Testicular Choriocarcinoma

Updated: Sep 07, 2019
  • Author: Michael B Williams, MD, MS; Chief Editor: Bradley Fields Schwartz, DO, FACS  more...
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Overview

Practice Essentials

Testicular choriocarcinoma is one of the histologic types of nonseminomatous germ cell tumors (NSGCTs), which along with testicular seminoma constitute the two major histologic groups of testicular cancers. Pure choriocarcinoma of the testis is the exception to most of the rules established for testicular seminoma and all other forms of NSGCTs.

Like other germ cell tumors (GCTs), choriocarcinoma typically affects younger men. Unlike other such cancers, choriocarcinoma metastasizes hematogenously, with the testicular primary tumor often small or even "burned-out." In most reports, the tumor responds poorly to radiation and chemotherapy and carries a high mortality rate. Surgery is usually limited to radical orchiectomy for tissue diagnosis. [1]  Chemotherapy for disseminated disease is principally with cisplatin-based regimens, particularly combination chemotherapy with bleomycin, etoposide, and cisplatin. [2]  

For patient education information, see Men's Health, as well as Testicular Cancer and Testicular Self-Exam.

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Pathophysiology and Etiology

Choriocarcinoma recapitulates placental tissue development. For unknown reasons, it metastasizes early via hematogenous routes to the lung, liver, and brain, among others. [1, 3]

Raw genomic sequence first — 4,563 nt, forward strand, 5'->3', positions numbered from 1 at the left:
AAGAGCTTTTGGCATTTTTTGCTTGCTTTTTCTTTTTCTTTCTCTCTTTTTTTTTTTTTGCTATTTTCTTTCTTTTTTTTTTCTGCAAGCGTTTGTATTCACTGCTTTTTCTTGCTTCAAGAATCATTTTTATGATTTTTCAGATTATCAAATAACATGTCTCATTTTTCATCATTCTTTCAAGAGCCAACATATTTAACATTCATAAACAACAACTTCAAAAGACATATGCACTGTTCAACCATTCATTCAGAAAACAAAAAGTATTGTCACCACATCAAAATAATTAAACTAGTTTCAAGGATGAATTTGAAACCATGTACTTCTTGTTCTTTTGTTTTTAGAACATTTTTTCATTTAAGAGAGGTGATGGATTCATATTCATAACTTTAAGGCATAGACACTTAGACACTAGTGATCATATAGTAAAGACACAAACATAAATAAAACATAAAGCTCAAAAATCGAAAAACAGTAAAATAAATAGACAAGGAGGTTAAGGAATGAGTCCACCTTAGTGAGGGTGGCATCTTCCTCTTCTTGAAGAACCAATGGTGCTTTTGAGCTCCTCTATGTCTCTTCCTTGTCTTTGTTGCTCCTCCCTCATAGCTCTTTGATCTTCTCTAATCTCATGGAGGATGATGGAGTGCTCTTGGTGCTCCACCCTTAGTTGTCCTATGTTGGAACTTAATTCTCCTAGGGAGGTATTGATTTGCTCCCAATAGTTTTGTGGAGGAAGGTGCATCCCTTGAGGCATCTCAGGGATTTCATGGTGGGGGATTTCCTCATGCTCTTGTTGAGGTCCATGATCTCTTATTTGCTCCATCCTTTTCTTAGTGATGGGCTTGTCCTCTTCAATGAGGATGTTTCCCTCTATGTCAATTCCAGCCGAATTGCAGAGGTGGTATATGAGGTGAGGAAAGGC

Patients with a history of cryptorchidism are at a greatly increased risk of testis cancer (by a factor of 10-40 times). Abdominal undescended testis is associated with a greater risk than the inguinal form. An abdominal testis cancer is more likely to be seminoma, while cancer in a testis that was surgically brought to the scrotum via orchiopexy is more likely to be an NSGCT. Orchiopexy allows for earlier detection by physical examination but does not alter the risk of GCT. Ten percent of patients with a GCT have a history of cryptorchidism. In a series of 125 patients with a history or clinical evidence of cryptorchidism and testis tumor, 3 (2%) were pure choriocarcinoma, which is similar to the overall incidence of choriocarcinoma among GCTs. [4]

Genetic changes in the form of amplifications and deletions are observed predominantly in the 12p11.2-p12.1 chromosomal region. Gain of 12p sequences is associated with invasive growth of seminomas and nonseminomas. In contrast, spermatocytic seminoma shows a gain of chromosome 9, and most infantile yolk sac tumors and teratomas show no chromosomal changes. [5]

Other risks include the following:

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Epidemiology

United States

Testicular GCTs are rare, representing only 1%-2% of all malignancies in males and occurring in 1 of 250 men by age 65 years. However, these tumors represent the most common malignancy in males aged 15-35 years. The incidence rates are 3.7 cases and 0.9 cases per 100,000 per year in white males and black males, respectively. Subtypes and frequencies of GCTs include the following: